A wild coyote mauled a toddler on a popular California beach for close to 15 seconds before family members noticed and stepped in to help. Distressing footage shot many yards away on a surveillance camera shows the moment the aggressive animal attacked the young girl.
The coyote first knocked the little girl into the sand before attacking her head with its teeth. Two adults in close proximity did not notice the attack at first — perhaps distracted by the sounds of the ocean. The coyote stalked the little girl for a few steps before leaping and knocking her over in one jump.
The attack occurred north of the Huntington Beach pier at around 9:45 pm. Floodlights from the pier provided the only light at that time of evening. It appears the wild animal went completely unnoticed on the beach before attacking the girl.
After a few seconds of terror, the coyote relented, likely realizing that its target was not what it originally expected. Coyotes often attack small animals like rodents, varmints, and pets. They typically do not engage with humans, though apparently the toddler was small enough to confuse the animal in the dark.
After escaping the attack, the little girl ran to the adults. Video footage shows that the adults immediately understood the gravity of the situation once they realized what had happened. An ambulance rushed the little girl, not yet three years old, to a hospital with serious but non-life-threatening injuries.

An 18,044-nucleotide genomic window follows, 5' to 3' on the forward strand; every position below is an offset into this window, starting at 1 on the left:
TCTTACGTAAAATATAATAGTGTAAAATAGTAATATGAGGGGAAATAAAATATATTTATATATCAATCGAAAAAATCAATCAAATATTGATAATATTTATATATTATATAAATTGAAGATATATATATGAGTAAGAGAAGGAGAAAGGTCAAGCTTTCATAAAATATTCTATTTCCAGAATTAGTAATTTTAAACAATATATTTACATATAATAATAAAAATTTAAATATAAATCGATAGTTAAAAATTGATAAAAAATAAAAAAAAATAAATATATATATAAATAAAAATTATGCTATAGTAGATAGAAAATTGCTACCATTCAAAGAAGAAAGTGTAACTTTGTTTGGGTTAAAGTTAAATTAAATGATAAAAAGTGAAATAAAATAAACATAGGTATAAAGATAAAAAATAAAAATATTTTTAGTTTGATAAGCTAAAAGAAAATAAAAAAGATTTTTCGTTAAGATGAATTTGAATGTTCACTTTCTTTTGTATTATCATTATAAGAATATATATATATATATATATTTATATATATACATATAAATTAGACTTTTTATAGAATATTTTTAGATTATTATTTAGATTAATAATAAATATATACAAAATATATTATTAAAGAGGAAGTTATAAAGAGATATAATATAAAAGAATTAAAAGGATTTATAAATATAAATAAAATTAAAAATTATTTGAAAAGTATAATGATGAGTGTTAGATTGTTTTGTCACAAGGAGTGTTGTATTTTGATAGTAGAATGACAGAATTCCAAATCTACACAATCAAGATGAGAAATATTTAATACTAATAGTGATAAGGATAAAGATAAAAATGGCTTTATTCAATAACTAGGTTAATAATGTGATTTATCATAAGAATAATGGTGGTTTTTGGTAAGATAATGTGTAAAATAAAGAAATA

Cops shot and killed two coyotes in the area afterwards, but not the one that attacked the toddler
Local authorities immediately set out to find the coyote which mauled the toddler. They shot two coyotes dead in the area, but confirmed afterwards that neither was the animal that attacked the girl. The Daily Mail (via the LA Times) reported that authorities shot another coyote — the one believed to have been behind the mauling — but that it survived its wounds, and scurried away before cops could catch it.
Currently, officers are comparing wounds from the girl with blood samples from the dead coyotes to determine if the pack may have contracted rabies.
“There’s no evidence to suggest the coyote was rabid, but that test will certainly help alleviate any concerns the family might have,” Captain Patrick Foy with the Huntington Beach Police Department said.
Foy could not produce any reasons why the animal attacked other than basic, instinctive animal behavior. The family did not provoke the coyote in any way, he said.
Foy said the best way to handle situations like this in the future is to scare the animals and make them feel uncomfortable if possible.
“Don’t feed them. That’s the most important thing we can do as a society to keep coyotes from being too comfortable around people outdoors,” Foy said.